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Lederhosen Lover Oktoberfest Bier

August 15th, 2014 // By // Recipe of the Month // View Comments

Lederhosen Lover Oktoberfest
Festival season is in full swing! The summer has brought bands playing concerts, neighborhood gatherings, and our beloved beer festivals around once again. And at each of these gatherings, beers are being consumed like water, heightening the sense of enjoyment and camaraderie experienced by all.

Of course, these are the results of the summer season, with good weather and sunshine beckoning us all outdoors. In Germany, the festival season will reach its zenith next month with the time-honored tradition of Oktoberfest. Originally a celebration of the marriage of crown prince Ludwig and his bride Princess Therese, Oktoberfest has developed to be one of the biggest celebrations in the world, complete with its own style of beer. This beer, the famed Oktoberfest, is part of a subset of beers referred to as “VMO” beers, which stands for Vienna/Marzen/Oktoberfest, two or three styles (depending on how you look at it) whose histories and brewing styles are inexorably linked. Ray Daniels gives a thorough discussion on these beers and their histories in his book, “Designing Great Beers,” to which I referred in writing this article.

Seeing as though Oktoberfest is on its way, I figured it’s time to brew a tasty Oktoberfest to have ready in time for the real event! But what are the characteristics of a really great Oktoberfest? First of all, it should be malt-forward, yet not too sweet, finishing moderately dry. The flavor should be smooth and clean, without fruity esters or buttery diacetyl. They should be clear and bright, with a deep gold to reddish-orange coloration, and have a medium, creamy body and head. A characteristic smoothness with malty flavor that is refreshing, yet has enough body to give it a good backbone that balances with medium hop bitterness and a low hop flavor (if any) is a hallmark of great Oktoberfests everywhere.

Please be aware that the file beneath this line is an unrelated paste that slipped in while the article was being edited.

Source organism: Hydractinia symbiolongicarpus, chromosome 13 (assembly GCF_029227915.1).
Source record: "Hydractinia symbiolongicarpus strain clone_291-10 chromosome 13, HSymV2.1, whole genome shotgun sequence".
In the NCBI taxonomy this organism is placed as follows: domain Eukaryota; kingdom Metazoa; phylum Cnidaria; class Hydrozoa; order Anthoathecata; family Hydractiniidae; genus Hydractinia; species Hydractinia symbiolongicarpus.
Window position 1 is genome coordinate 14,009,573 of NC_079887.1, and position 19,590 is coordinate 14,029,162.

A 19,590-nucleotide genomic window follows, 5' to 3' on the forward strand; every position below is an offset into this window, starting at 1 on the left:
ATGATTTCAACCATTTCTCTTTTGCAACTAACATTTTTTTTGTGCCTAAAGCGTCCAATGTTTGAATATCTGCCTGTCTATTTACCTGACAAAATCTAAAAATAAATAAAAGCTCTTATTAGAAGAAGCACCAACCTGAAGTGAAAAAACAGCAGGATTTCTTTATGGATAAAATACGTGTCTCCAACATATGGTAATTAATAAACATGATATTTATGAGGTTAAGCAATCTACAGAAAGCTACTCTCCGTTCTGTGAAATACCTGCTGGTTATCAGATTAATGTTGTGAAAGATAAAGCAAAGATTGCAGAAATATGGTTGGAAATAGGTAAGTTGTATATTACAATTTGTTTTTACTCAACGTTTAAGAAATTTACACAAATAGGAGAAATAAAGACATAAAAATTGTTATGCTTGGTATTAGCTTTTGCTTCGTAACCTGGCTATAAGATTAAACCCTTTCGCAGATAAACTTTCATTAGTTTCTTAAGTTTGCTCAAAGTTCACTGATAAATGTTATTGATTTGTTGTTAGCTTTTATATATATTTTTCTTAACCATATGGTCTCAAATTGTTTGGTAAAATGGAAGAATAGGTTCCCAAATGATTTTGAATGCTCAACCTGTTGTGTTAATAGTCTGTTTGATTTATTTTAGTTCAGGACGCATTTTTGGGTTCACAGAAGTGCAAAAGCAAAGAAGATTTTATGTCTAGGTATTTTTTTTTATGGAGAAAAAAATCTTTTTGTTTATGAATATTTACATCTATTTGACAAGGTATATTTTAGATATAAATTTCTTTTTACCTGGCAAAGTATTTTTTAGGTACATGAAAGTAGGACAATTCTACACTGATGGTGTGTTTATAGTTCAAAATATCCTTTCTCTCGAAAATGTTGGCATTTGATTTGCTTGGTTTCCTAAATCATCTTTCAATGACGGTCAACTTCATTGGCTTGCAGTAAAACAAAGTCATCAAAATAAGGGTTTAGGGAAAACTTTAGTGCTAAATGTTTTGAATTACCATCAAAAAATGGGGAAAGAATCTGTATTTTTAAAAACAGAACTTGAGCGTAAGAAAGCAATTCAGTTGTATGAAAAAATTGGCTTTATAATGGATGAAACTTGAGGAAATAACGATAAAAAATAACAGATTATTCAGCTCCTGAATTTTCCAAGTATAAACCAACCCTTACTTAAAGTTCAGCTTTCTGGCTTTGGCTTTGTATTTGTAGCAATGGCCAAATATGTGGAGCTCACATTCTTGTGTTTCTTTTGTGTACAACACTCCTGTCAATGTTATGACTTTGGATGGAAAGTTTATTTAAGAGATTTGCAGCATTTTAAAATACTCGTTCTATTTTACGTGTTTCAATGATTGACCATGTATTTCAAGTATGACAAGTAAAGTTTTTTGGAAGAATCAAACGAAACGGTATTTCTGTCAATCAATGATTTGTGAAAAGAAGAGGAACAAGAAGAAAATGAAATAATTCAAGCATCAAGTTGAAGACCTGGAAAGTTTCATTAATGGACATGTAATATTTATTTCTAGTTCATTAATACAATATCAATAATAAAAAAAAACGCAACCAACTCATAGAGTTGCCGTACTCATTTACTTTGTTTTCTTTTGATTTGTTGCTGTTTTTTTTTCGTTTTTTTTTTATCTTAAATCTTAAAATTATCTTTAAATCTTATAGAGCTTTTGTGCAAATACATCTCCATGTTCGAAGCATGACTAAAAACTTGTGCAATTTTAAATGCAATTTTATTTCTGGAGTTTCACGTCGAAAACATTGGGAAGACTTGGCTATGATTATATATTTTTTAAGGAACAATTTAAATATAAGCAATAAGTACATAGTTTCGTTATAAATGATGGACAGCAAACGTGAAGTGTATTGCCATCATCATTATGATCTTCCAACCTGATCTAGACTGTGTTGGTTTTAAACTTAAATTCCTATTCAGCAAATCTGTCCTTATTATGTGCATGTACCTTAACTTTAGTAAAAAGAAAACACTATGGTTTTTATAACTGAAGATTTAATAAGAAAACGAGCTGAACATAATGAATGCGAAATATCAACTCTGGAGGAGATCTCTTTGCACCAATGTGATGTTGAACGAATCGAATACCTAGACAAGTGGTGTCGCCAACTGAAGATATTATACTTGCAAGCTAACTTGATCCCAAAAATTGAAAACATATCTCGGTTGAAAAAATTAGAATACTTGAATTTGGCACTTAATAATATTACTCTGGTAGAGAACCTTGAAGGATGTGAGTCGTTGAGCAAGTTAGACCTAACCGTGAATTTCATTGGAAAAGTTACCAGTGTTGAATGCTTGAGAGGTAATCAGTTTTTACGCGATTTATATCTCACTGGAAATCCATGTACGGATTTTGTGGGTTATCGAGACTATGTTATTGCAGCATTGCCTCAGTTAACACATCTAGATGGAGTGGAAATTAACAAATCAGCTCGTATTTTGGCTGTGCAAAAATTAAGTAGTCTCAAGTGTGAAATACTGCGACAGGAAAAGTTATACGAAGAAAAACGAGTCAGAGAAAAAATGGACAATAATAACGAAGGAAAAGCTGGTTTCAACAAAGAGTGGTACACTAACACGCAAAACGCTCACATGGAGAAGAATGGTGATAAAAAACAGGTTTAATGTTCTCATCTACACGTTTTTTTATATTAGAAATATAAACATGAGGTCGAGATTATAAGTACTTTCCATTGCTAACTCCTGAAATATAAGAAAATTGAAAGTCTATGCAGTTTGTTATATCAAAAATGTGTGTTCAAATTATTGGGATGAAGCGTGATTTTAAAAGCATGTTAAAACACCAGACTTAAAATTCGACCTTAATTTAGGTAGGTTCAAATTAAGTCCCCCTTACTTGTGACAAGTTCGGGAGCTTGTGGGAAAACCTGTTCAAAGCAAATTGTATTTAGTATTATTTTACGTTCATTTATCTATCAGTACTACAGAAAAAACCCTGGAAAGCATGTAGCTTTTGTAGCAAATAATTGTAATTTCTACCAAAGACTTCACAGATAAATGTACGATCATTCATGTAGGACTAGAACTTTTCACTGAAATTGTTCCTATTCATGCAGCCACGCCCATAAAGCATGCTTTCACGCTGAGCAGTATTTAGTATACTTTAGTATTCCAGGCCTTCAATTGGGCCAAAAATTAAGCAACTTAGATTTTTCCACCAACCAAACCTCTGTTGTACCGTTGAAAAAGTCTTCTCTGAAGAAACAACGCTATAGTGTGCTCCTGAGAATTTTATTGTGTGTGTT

So how will we accomplish this? Through a blend of continental grains and noble hops, with a good, malty lager strain. I use an even blend of Vienna, Munich and Pilsner malt for the base, with some melanoidin malt thrown in for good measure. Vienna and Munich will lend maltiness and a low toasted note that will complement the Pilsner malt. Melanoidin will add color and compounds usually formed in Malliard reactions that have a deep, rich malty flavor without having to resort to a decoction mash schedule to attain these characteristics. While I encourage experimentation with decoction mashing, Daniels’ analysis of NHC second round beers seems to confirm that a single-infusion mash is all that is needed to create a really great Oktoberfest. And for sake of ease, we’ll just do a single infusion mash at 153F. Because of the use of Pilsner malt in the all-grain version of this recipe, I recommend doing a 90 minute boil in order to eliminate DMS precursors that can contribute a cooked corn flavor. Adjust your beginning boil volume to accommodate the extra water lost in the longer boil. For the extract version, a 60 minute boil should suffice, and a typical water volume should be fine.

Two additions of Saaz hops, one at 60 minutes and the other at 30 minutes, should give enough hop character to be well-balanced, but not overly bitter. When choosing water, go with a water profile that is lower in sulfates and higher in calcium chloride to bring out maltiness.